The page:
Report: U.S. strikes killed hundreds of fighters — including Russians — in Syria

American media are reporting that hundreds of fighters, including Russian mercenaries, were killed in a failed attack on a base held by U.S. and mainly Kurdish forces in the oil-rich Deir Ezzor region.

Russian sources told American media that the fighters were mercenaries fighting on behalf of Syria and were not part of the Russian military. However, if true, the 200-plus deaths would be the deadliest clash between the former foes since the Cold War.

U.S. military officials put the official death toll at around 100, with 200-300 wounded.

American media reported further:

The Russian assault may have been a rogue operation, underscoring the complexity of a conflict that started as a domestic crackdown only to morph into a proxy war involving Islamic extremists, stateless Kurds and regional powers Iran, Turkey and now Israel. Russia’s military said it had nothing to do with the attack and the U.S. accepted the claim. Defense Secretary Jim Mattis called the whole thing “perplexing,” but provided no further details.

The Russian government has not officially acknowledged the deaths, saying it only tracks those belonging to its regular armed forces.

U.S. President Donald Trump and Russian President Vladimir Putin talked by phone on Monday — confirmed in Russian media — but reportedly did not discuss the attack or the Russian mercenary deaths.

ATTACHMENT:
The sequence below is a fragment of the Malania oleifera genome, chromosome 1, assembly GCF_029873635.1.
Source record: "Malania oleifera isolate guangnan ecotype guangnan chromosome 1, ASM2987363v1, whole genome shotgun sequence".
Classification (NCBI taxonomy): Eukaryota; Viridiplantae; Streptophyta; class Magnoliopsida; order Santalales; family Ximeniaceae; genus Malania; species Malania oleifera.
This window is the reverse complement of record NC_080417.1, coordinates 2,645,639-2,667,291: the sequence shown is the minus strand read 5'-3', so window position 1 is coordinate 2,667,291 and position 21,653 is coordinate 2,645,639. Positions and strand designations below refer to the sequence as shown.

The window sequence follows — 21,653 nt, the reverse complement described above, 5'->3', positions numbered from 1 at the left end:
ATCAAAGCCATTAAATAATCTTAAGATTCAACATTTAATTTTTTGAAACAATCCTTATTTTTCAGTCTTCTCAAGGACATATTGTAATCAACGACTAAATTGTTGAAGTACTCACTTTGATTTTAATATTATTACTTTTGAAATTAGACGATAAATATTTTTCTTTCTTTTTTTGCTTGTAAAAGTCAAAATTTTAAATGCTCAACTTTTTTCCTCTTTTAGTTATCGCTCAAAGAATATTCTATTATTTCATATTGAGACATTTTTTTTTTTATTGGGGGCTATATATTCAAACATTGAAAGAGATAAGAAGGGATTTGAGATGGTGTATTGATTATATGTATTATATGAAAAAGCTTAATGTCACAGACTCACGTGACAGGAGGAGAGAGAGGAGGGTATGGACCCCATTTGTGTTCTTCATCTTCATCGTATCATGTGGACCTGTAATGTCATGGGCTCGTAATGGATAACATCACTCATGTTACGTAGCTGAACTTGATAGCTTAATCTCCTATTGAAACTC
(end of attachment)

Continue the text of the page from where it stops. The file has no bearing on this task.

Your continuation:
“This is a big scandal and a reason for an acute international crisis,” said Vladimir Frolov, a former Russian diplomat and lawmaker who’s now an independent political analyst. “But Russia will pretend nothing happened.”

The offensive last week began when a battalion-sized element backed by artillery, tanks, mortars and multiple rocket-launch systems.

U.S. military officials said they were in constant contact with “Russian counterparts before, during and after the thwarted, unprovoked attack.” Officials added that “enemy vehicles and personnel who turned around and headed back west were not targeted.” [source]

Why it matters: At present, it isn’t clear who was paying the Russian mercs, though American media suggested it could be Syrian President Bashar al-Assad. One merc commander told American media that scores of his men are still recovering and being treated in hospitals in Moscow and St. Petersberg.

It wouldn’t be beyond the pale for Moscow to have hired these mercs as a sort of ‘proxy’ army to accomplish Putin’s goals while giving him plausible deniability. This is in line with previous Strategic Intelligence Summary reporting that some analysts believe Russia may “accidentally on purpose” strike U.S. troops in Syria if Putin believes he can get away with it as part of a larger strategy of getting Trump to withdraw American troops.

Jon E. Dougherty is a political, foreign policy and national security analyst and reporter with nearly 30 years of experience in both fields. A U.S. Army veteran of Operation Enduring Freedom, he holds BA in Political Science from Ashford University and an MA in National Security Studies/Intelligence Analysis from American Military University.

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